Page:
~ Rumi (translated by Coleman Barks, From Essential Rumi)

Warm Big Sur Blessing to All,


P.S. Wishing you balance as our planet makes its way around the sun on this Equinox, September 22.

Monday, August 28, 2017

Big Sur Wilderness Experience: Esalen, August 2017

On the Path: Gamboa Point with Dolan Ridge in the background

So good to be back on the trail with a group after such a long closure of Big Sur and Esalen. We were treated well by the weather as well as the whales putting on shows. This was a special time — to have so few people in Big Sur and at Esalen. The places felt more wild and more space for the voice of Big Sur to come through.

Again, I want to thank you all for choosing to show up. Here's to the beneficial ripples of the week continuing to move all of our lives to greater wholeness and aliveness.

Here are some requested links:
Hokusai Says (the poem I read the first day)
Trees of the Santa Lucia Mountains
Gratefulness: Meal Chant Stew

There is a tradition on the Big Sur coast that goes back to the early non-native settlers. At gatherings they would make a toast saying, "Here's kindness." It was not, "Here is to kindness," it was, "Here is kindness."

Here's Kindness,


P.S. Cup of Kindness (written in Big Creek, and sung by one of Big Creek's past caretakers. The song was inspired by the traditional toast)

Sunday, July 30, 2017

Big Sur and Esalen Open

Big Sur Opens (to humans)

Many parts of Big Sur and Esalen have recently opened to the public again. The only way in to the center of Big Sur is by car over Nacimiento-Fergusson Rd, or by taking a shuttle, hiking a trail around the bridge construction, and picking up the shuttle (or an electric bike) to get to your destination on the south side. The bridge that slid this winter has new steel I-beams arriving to span Pfeiffer Gulch. Soon enough the crowds of visitors will be returning. And, while it has been a challenge for many individuals, the community, and businesses — the quite peace that I once knew Big Sur to be was welcomed back during this time of limited human access.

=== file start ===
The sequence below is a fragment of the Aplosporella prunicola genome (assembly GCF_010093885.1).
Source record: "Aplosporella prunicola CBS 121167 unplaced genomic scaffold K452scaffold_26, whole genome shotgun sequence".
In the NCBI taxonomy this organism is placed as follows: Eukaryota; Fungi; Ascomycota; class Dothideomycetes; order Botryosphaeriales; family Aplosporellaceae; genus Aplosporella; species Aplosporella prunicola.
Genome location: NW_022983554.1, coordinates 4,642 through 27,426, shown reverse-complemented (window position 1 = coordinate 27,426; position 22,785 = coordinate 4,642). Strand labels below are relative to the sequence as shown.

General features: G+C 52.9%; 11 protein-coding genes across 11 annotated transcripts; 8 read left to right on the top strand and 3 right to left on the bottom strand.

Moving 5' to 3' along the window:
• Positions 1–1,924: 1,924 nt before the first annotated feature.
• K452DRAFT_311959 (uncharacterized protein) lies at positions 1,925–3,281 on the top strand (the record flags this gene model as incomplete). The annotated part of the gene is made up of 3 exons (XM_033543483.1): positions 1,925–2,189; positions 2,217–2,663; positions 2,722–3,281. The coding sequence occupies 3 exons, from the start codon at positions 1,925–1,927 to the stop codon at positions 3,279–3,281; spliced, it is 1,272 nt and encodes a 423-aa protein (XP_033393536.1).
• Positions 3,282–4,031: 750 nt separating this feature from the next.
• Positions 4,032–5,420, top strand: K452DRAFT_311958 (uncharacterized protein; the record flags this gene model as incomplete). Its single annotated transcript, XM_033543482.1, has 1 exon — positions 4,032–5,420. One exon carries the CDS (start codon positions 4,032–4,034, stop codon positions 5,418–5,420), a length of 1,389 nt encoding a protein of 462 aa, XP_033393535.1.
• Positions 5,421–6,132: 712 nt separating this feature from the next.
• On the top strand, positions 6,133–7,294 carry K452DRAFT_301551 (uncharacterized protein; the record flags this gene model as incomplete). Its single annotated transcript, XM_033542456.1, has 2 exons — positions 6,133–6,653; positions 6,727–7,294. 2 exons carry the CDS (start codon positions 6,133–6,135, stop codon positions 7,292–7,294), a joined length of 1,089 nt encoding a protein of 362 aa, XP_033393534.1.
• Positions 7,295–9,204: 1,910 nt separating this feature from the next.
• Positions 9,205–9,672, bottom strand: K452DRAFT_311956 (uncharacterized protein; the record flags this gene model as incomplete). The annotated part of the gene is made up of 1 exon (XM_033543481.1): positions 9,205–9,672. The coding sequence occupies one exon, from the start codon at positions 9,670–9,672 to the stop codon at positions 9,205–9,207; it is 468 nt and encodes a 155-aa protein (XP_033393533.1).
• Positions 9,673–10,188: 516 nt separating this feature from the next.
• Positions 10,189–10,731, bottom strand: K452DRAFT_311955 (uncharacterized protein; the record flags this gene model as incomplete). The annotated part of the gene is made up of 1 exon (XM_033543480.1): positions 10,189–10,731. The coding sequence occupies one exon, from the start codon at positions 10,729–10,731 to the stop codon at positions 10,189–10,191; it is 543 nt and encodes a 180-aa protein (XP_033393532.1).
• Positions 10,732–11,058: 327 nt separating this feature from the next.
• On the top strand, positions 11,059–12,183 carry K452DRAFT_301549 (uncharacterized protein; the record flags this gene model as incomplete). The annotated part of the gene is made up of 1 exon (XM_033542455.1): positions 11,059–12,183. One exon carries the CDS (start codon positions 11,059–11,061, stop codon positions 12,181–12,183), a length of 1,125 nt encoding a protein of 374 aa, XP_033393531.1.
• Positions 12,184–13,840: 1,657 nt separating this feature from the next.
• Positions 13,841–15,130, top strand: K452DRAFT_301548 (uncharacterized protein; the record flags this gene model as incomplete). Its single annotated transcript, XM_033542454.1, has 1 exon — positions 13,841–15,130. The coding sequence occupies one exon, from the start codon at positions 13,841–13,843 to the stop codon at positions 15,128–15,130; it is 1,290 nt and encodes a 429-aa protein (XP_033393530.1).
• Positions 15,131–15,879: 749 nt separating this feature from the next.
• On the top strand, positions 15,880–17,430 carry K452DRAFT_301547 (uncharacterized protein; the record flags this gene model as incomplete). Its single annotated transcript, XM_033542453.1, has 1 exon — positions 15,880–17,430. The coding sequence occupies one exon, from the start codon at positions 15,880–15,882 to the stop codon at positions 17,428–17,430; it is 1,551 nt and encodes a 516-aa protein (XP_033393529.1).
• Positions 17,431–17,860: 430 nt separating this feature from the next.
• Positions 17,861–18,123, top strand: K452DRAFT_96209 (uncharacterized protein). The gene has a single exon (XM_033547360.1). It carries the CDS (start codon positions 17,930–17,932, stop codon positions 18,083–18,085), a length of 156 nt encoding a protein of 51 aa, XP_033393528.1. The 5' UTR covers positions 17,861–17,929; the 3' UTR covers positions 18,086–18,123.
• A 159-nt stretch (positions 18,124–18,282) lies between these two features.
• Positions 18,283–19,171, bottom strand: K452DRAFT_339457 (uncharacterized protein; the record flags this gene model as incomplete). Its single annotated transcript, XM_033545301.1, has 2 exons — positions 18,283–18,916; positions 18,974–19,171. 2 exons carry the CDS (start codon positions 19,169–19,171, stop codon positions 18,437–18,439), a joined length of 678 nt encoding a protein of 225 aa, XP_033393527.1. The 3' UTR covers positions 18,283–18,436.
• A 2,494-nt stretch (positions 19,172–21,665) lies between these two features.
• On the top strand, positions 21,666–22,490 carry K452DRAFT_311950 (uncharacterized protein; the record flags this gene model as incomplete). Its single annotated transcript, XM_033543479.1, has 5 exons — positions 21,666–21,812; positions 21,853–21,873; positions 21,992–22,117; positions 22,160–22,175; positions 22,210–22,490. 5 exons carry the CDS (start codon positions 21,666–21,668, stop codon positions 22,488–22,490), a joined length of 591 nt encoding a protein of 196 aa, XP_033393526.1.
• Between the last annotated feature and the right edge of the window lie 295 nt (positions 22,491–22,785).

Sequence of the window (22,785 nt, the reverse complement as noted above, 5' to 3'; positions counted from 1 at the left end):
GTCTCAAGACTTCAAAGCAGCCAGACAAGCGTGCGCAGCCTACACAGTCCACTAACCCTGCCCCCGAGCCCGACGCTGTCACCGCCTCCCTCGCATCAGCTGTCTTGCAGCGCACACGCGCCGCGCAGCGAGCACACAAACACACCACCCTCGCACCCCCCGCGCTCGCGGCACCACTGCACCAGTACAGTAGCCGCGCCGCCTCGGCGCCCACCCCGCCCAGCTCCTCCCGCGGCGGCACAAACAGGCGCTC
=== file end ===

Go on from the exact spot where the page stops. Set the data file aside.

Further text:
The whole event brings to mind this story:
 "One day a student came to her master and asked how can you be happy with the reality of impermanence?” The master motioned to a glass at his side. “Do you see this glass?” he asked. “I love this glass. It holds water admirably. When the sun shines on it, it reflects the light beautifully. When I tap it, it has a lovely ring. Yet for me, this glass is already broken. When the wind knocks it over or my elbow knocks it off the shelf and it falls to the ground and shatters, I say, ‘Of course.’ But when I understand that this glass is already broken, every minute with it is precious.”

This story reminds me how change is a constant. I am especially aware of the transient nature of things in wilderness. This year has been about many changes and transitions, often different than what I wanted, sometimes exactly what I had hoped for. Highway 1 will open. Highway 1 will close again at some point in the future. Gravity works and these wild mountains are moving and will continue to move for some time.

I don't always, but when I do let myself be comfortable understanding the "glass is already broken" I feel in my heart and bones that every moment is precious.



P.S. I will be posting my new dates for spring and early summer of 2018 soon. In the meantime, I hope you can feel this wild moment as precious...

Friday, June 30, 2017

Gravity Works: Big Sur Goes Wild

Mud Creek Slide, Big Sur

The Santa Lucia Mountains of Big Sur rise quickly from the ocean. In geologic time they are rising fast. This means they will constantly be giving way to gravity. When these steep mountain sides are weighted with water, and underground waterways are running through rock and soil faults in a heavy rainy season, we can assume there will be slides. In human time, this means that: we have seen, are now seeing, and will see slides that close access to these mountains by cars. As beautiful as it is to drive and as much as I need it for getting supplies and groceries, Highway 1 was really quite a human-made assault to these mountains. Don't get me wrong, these mountains would be sliding regardless, and the construction of Highway 1 quickens the pace in many places.

Businesses and most of the people that live in Big Sur have been hit hard by the effects of the slide. On the other hand, the wilds of Big Sur are recovering and getting a much needed rest in many places where human impact has done its damage. A palpable calm has returned to many places.